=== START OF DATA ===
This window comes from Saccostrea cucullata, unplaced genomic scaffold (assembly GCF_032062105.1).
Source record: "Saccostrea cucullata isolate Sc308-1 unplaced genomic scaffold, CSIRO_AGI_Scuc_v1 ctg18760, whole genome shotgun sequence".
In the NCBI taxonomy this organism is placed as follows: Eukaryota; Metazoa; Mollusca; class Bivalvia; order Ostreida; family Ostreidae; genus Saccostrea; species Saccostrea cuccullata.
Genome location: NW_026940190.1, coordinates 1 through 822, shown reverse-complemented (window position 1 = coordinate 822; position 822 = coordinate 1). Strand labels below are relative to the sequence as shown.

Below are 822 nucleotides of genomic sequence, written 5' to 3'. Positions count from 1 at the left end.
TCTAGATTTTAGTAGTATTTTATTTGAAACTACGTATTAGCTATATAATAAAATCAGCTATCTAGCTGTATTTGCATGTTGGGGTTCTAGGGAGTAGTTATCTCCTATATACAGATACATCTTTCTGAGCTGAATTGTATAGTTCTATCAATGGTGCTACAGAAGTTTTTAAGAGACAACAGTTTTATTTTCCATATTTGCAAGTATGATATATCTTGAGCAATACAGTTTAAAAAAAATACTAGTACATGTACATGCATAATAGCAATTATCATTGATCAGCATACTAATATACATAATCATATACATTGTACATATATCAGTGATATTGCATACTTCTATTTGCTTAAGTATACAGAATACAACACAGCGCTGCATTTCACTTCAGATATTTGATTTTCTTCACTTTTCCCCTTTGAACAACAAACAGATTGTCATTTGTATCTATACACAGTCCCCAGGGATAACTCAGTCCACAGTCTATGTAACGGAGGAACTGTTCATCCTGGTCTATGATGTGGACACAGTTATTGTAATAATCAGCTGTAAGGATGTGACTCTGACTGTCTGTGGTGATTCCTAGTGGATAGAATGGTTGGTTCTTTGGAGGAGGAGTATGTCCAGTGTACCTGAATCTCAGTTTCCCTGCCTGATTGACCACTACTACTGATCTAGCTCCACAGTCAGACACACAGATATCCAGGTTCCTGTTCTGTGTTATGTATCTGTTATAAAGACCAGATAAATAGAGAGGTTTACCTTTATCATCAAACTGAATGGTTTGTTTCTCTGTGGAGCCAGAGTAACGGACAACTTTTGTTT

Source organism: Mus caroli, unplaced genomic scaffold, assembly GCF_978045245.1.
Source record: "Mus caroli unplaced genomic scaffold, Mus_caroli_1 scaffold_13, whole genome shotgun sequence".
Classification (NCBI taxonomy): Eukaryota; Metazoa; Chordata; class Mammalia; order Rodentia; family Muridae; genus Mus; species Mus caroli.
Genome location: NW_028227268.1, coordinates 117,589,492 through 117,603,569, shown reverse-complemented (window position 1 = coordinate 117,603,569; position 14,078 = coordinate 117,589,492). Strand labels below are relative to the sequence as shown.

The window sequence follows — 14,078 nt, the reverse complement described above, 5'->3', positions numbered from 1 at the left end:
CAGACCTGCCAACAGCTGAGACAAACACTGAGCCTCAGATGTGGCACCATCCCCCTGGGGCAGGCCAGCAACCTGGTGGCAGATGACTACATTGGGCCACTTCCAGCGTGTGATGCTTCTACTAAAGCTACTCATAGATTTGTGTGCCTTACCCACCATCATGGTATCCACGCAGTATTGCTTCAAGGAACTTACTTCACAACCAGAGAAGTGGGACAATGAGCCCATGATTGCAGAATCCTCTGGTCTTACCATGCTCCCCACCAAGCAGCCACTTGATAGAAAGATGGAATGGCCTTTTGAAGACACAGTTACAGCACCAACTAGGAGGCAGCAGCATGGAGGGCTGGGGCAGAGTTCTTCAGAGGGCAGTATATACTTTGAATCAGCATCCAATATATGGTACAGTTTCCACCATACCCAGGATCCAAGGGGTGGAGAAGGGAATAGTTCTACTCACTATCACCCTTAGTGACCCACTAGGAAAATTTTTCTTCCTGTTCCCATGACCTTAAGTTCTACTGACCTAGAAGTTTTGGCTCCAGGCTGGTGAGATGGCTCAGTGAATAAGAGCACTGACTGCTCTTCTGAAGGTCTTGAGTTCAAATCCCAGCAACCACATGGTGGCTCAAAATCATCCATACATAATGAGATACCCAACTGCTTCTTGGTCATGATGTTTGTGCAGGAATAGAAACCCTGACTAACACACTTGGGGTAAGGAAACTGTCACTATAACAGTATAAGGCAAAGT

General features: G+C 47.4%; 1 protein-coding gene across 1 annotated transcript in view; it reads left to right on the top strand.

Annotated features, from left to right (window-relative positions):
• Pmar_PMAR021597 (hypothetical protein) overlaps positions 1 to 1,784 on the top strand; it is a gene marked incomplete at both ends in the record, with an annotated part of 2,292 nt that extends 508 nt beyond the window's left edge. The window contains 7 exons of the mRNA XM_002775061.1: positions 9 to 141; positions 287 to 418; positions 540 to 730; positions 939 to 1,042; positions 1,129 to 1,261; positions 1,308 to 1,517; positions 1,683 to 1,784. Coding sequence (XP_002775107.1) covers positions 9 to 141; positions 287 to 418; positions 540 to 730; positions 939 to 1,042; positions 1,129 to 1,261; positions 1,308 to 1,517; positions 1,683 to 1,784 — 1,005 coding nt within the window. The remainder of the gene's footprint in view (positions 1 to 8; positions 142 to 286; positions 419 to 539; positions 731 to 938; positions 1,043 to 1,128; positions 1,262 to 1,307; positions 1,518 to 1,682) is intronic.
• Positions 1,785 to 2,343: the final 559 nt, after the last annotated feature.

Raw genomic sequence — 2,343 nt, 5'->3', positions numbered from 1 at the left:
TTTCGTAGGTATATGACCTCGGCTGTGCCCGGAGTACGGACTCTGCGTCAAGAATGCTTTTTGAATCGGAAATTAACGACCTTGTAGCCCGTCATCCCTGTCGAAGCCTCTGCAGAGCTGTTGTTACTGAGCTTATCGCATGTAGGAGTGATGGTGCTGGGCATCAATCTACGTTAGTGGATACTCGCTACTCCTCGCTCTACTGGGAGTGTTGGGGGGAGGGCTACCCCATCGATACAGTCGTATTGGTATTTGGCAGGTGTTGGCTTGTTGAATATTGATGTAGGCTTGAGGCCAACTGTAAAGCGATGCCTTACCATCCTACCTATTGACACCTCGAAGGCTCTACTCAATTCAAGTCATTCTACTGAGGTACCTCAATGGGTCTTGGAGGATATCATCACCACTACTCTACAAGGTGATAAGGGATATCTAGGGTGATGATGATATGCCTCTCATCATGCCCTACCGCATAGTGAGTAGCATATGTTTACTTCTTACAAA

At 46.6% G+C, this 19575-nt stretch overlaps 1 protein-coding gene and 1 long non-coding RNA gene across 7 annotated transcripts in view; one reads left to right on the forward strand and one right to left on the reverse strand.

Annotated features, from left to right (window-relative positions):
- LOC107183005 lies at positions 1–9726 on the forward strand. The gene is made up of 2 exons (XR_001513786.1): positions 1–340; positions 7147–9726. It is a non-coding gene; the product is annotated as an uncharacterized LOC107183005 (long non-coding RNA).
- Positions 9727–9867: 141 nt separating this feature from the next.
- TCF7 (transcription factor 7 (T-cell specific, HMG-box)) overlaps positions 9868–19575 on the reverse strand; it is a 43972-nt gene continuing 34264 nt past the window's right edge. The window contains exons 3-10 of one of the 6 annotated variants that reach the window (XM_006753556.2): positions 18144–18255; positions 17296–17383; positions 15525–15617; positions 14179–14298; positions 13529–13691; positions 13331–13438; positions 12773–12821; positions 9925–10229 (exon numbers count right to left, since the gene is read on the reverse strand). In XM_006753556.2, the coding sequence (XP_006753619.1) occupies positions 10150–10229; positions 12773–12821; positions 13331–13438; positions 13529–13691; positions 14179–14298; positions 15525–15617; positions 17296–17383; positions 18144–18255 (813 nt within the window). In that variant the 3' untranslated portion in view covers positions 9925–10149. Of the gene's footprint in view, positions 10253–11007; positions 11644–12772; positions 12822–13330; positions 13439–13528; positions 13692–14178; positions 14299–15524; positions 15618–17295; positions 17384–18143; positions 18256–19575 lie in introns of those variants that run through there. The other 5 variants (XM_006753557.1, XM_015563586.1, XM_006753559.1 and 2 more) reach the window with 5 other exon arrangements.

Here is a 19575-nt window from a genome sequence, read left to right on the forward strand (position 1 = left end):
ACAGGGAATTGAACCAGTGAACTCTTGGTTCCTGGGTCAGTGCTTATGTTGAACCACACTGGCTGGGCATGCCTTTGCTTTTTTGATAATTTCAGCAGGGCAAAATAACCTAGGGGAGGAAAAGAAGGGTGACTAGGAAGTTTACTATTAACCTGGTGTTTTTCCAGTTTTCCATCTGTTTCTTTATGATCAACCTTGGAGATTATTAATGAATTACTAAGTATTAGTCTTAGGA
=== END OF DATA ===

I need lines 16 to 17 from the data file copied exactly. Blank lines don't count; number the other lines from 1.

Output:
• Positions 1,785 to 2,343: the final 559 nt, after the last annotated feature.

Raw genomic sequence — 2,343 nt, 5'->3', positions numbered from 1 at the left: